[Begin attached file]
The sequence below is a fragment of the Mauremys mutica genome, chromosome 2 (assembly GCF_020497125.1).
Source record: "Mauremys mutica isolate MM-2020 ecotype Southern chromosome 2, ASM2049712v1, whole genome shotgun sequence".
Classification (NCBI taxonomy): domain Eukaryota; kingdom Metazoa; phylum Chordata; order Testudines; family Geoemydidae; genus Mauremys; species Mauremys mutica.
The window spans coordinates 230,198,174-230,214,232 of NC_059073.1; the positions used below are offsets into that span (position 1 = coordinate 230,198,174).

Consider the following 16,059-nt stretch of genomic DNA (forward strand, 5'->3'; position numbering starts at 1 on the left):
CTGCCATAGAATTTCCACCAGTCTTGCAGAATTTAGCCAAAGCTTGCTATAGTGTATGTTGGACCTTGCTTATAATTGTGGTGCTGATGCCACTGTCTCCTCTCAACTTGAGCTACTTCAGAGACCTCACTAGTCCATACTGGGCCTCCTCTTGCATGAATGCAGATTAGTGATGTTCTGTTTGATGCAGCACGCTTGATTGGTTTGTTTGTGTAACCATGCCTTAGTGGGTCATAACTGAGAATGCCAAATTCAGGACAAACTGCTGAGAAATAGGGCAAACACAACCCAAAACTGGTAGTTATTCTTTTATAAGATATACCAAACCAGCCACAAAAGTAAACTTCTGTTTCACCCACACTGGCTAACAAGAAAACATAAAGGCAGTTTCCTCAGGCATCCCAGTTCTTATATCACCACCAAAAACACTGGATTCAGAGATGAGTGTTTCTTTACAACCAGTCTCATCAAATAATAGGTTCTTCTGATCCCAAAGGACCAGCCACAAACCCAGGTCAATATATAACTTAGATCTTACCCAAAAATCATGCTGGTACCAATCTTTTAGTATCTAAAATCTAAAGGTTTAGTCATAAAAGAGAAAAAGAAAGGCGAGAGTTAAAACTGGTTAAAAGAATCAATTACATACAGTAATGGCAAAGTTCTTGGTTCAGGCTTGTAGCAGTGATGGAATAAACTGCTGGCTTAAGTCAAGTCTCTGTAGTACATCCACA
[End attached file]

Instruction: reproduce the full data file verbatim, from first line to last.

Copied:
The sequence below is a fragment of the Mauremys mutica genome, chromosome 2 (assembly GCF_020497125.1).
Source record: "Mauremys mutica isolate MM-2020 ecotype Southern chromosome 2, ASM2049712v1, whole genome shotgun sequence".
Classification (NCBI taxonomy): domain Eukaryota; kingdom Metazoa; phylum Chordata; order Testudines; family Geoemydidae; genus Mauremys; species Mauremys mutica.
The window spans coordinates 230,198,174-230,214,232 of NC_059073.1; the positions used below are offsets into that span (position 1 = coordinate 230,198,174).

Consider the following 16,059-nt stretch of genomic DNA (forward strand, 5'->3'; position numbering starts at 1 on the left):
CTGCCATAGAATTTCCACCAGTCTTGCAGAATTTAGCCAAAGCTTGCTATAGTGTATGTTGGACCTTGCTTATAATTGTGGTGCTGATGCCACTGTCTCCTCTCAACTTGAGCTACTTCAGAGACCTCACTAGTCCATACTGGGCCTCCTCTTGCATGAATGCAGATTAGTGATGTTCTGTTTGATGCAGCACGCTTGATTGGTTTGTTTGTGTAACCATGCCTTAGTGGGTCATAACTGAGAATGCCAAATTCAGGACAAACTGCTGAGAAATAGGGCAAACACAACCCAAAACTGGTAGTTATTCTTTTATAAGATATACCAAACCAGCCACAAAAGTAAACTTCTGTTTCACCCACACTGGCTAACAAGAAAACATAAAGGCAGTTTCCTCAGGCATCCCAGTTCTTATATCACCACCAAAAACACTGGATTCAGAGATGAGTGTTTCTTTACAACCAGTCTCATCAAATAATAGGTTCTTCTGATCCCAAAGGACCAGCCACAAACCCAGGTCAATATATAACTTAGATCTTACCCAAAAATCATGCTGGTACCAATCTTTTAGTATCTAAAATCTAAAGGTTTAGTCATAAAAGAGAAAAAGAAAGGCGAGAGTTAAAACTGGTTAAAAGAATCAATTACATACAGTAATGGCAAAGTTCTTGGTTCAGGCTTGTAGCAGTGATGGAATAAACTGCTGGCTTAAGTCAAGTCTCTGTAGTACATCCACA